Other professional teams within healthcare services (e.g. the referring service) or outside healthcare (e.g. Social Services, care providers) will also have preferred goals for and expectations of rehabilitation. They may also have information, and, similarly to family members and friends, they may be able to offer resources such as additional support and care.

Managers of the organisation, such as the hospital, and the organisation funding the rehabilitation may also influence rehabilitation. This influence is discussed in more detail in a blog post here.

The interests of all these parties must be considered during the rehabilitation process, especially when formulating the situation and setting goals. I am not saying that the interests of any one of these people should determine what happens. Instead, I am saying that one must be aware of these many different interests, consider if they are having an influence and, at times, discuss openly how much weight you should give to the goals or expectations of an interested party. For example, should an early transfer of care to a community placement with inadequate rehabilitation expertise be carried out to allow new patients into the hospital?

Law and ethics

The law, professional standards and obligations, and ethical considerations influence rehabilitation. These factors are all closely interrelated and usually concur and support each other. Occasionally a personal moral stance may differ, in which case you may need to review your involvement in making a decision or retaining your role in the patient’s management.

The specific laws affecting rehabilitation include the Mental Capacity Act 2005, regulations concerning a patient’s ability to drive or work, laws about vulnerable patients, discrimination and inclusivity etc. Rules of this type may require you to take action or pursue a specific course of management or constrain the available management options. You have two responsibilities – to be aware of the law and adhere to it.

Professional guidance and regulations are almost as strong as the law, though enforced (if necessary) through legally appointed professional bodies rather than the law itself. They govern many essential clinical practice features, and they apply to rehabilitation as they do to all other clinical activities.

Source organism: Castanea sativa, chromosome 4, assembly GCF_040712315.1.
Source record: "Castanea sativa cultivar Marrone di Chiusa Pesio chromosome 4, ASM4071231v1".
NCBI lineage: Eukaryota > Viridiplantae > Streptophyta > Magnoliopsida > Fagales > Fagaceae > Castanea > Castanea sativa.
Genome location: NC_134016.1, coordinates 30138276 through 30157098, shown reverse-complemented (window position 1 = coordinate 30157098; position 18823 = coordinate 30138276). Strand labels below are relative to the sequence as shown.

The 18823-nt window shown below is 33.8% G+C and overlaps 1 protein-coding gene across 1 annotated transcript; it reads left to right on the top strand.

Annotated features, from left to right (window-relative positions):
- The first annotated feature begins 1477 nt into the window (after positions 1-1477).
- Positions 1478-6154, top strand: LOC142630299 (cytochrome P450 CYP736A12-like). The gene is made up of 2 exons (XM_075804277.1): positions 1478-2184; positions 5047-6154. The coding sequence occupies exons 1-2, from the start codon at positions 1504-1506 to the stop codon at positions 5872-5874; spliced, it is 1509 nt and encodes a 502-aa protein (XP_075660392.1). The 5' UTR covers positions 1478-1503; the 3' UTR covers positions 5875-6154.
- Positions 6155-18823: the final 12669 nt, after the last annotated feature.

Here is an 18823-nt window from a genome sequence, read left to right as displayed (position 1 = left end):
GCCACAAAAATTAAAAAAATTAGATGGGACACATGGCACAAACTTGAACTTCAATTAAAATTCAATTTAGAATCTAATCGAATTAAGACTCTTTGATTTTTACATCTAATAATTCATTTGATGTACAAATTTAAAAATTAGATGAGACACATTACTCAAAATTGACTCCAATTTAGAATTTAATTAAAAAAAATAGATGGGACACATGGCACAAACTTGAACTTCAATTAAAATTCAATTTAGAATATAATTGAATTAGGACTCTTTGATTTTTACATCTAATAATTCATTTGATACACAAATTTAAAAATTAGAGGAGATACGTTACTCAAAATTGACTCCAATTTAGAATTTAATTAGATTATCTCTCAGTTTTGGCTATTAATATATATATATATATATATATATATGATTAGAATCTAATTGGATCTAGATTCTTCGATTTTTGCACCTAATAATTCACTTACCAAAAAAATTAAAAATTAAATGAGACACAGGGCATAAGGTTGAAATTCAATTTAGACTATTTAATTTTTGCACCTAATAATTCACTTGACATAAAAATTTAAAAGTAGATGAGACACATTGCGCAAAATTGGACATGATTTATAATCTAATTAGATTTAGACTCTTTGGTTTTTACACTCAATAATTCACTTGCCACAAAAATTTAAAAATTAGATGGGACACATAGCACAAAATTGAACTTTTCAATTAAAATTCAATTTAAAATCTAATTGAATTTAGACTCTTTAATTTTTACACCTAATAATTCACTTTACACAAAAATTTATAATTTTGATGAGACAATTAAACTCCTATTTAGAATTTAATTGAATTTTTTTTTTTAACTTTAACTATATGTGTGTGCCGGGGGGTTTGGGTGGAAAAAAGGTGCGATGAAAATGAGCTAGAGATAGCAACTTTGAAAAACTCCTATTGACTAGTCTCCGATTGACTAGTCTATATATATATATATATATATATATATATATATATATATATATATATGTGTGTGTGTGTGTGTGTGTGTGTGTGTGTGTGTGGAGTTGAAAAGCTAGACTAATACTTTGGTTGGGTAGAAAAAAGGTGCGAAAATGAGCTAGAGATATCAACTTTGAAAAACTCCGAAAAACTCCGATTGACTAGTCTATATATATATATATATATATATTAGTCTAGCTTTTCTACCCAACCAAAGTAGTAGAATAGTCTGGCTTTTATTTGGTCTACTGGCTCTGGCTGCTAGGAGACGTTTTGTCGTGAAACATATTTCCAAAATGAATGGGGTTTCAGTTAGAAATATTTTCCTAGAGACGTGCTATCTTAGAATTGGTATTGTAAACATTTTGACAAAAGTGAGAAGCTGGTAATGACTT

The law and professional rules draw on ethical principles, but they cannot wholly define moral choices and practice. Each person interprets the ethical principles themselves, and, more importantly, each person determines how they apply to a situation by, for example, selecting the relative weight attached to any competing ethical demands. Many factors influence each person’s choice, such as the normative practice of their social network, personal conscience, religious beliefs, and experience. As all rehabilitation is a team activity, the opinions of other team members and a collective view will have a significant effect.

Local resources

One often-overlooked factor influencing rehabilitation is the resources available where a patient lives. If a specific treatment might help but is not available in the area, the patient can not easily benefit. For example, phenol injection for spasticity requires a person experienced in using it, and if the nearest person is 100 miles away, it is not likely to be available. More prosaically, knowing that one particular local service is very suitable or unsuitable for a specific patient, or knowing that a specific professional is especially good or bad at some activity will (or should) alter decisions made.

All possible interventions are rarely locally available. To reach a decision, the team needs to consider alternatives and then compare the probabilities of benefit or harm, the risks, and the financial costs.

When an intervention or service is not available, local services can adapt, but there is a risk. Without any experience of the missing service, the local team may not appreciate its effectiveness and, consequently, may not refer patients or act to provide the service locally.

Summary and conclusions.

The setting of rehabilitation will affect the practice of rehabilitation both with individual patients and more generally. The rehabilitation team must always consider external factors that influence what they do. Some elements have a good effect, such as laws ensuring that a patient’s wishes and safety are prioritised. Others may have a harmful impact, limiting a patient’s outcome but acknowledging the presence of this factor may lead to action that overcomes the factor’s influence.